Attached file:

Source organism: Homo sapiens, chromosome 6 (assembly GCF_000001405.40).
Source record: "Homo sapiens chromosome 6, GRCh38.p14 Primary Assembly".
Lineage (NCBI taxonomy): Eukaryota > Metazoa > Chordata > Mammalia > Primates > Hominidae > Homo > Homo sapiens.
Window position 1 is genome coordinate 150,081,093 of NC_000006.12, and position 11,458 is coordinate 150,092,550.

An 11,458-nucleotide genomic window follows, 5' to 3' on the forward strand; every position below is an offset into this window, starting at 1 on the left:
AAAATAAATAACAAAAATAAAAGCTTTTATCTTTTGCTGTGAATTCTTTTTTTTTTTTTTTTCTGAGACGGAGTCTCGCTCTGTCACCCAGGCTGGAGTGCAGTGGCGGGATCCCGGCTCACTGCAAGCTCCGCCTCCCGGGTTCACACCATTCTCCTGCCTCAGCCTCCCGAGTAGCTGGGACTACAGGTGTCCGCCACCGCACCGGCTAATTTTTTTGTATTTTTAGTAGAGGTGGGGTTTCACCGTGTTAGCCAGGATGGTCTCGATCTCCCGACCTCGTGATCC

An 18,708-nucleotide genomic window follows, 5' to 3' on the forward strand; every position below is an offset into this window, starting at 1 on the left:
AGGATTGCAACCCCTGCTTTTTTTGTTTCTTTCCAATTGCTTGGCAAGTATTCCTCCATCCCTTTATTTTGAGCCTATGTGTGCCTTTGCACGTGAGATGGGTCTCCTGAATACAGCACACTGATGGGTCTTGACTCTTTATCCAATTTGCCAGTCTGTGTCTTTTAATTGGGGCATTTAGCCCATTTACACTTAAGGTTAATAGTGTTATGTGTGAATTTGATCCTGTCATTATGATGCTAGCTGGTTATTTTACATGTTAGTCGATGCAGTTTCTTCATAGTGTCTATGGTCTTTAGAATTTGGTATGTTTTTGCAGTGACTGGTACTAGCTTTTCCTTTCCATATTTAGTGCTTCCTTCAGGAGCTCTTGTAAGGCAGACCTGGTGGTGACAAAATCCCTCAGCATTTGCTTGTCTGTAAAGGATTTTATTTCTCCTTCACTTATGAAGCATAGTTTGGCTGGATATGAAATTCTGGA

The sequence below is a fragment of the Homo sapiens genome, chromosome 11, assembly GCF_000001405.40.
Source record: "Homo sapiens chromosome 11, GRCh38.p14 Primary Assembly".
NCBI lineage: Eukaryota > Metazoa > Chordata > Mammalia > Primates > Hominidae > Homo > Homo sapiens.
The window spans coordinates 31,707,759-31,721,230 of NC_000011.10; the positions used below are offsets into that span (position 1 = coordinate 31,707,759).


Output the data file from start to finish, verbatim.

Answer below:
Source organism: Homo sapiens, chromosome 6 (assembly GCF_000001405.40).
Source record: "Homo sapiens chromosome 6, GRCh38.p14 Primary Assembly".
Lineage (NCBI taxonomy): Eukaryota > Metazoa > Chordata > Mammalia > Primates > Hominidae > Homo > Homo sapiens.
Window position 1 is genome coordinate 150,081,093 of NC_000006.12, and position 11,458 is coordinate 150,092,550.

An 11,458-nucleotide genomic window follows, 5' to 3' on the forward strand; every position below is an offset into this window, starting at 1 on the left:
AAAATAAATAACAAAAATAAAAGCTTTTATCTTTTGCTGTGAATTCTTTTTTTTTTTTTTTTCTGAGACGGAGTCTCGCTCTGTCACCCAGGCTGGAGTGCAGTGGCGGGATCCCGGCTCACTGCAAGCTCCGCCTCCCGGGTTCACACCATTCTCCTGCCTCAGCCTCCCGAGTAGCTGGGACTACAGGTGTCCGCCACCGCACCGGCTAATTTTTTTGTATTTTTAGTAGAGGTGGGGTTTCACCGTGTTAGCCAGGATGGTCTCGATCTCCCGACCTCGTGATCC

An 18,708-nucleotide genomic window follows, 5' to 3' on the forward strand; every position below is an offset into this window, starting at 1 on the left:
AGGATTGCAACCCCTGCTTTTTTTGTTTCTTTCCAATTGCTTGGCAAGTATTCCTCCATCCCTTTATTTTGAGCCTATGTGTGCCTTTGCACGTGAGATGGGTCTCCTGAATACAGCACACTGATGGGTCTTGACTCTTTATCCAATTTGCCAGTCTGTGTCTTTTAATTGGGGCATTTAGCCCATTTACACTTAAGGTTAATAGTGTTATGTGTGAATTTGATCCTGTCATTATGATGCTAGCTGGTTATTTTACATGTTAGTCGATGCAGTTTCTTCATAGTGTCTATGGTCTTTAGAATTTGGTATGTTTTTGCAGTGACTGGTACTAGCTTTTCCTTTCCATATTTAGTGCTTCCTTCAGGAGCTCTTGTAAGGCAGACCTGGTGGTGACAAAATCCCTCAGCATTTGCTTGTCTGTAAAGGATTTTATTTCTCCTTCACTTATGAAGCATAGTTTGGCTGGATATGAAATTCTGGA

The sequence below is a fragment of the Homo sapiens genome, chromosome 11, assembly GCF_000001405.40.
Source record: "Homo sapiens chromosome 11, GRCh38.p14 Primary Assembly".
NCBI lineage: Eukaryota > Metazoa > Chordata > Mammalia > Primates > Hominidae > Homo > Homo sapiens.
The window spans coordinates 31,707,759-31,721,230 of NC_000011.10; the positions used below are offsets into that span (position 1 = coordinate 31,707,759).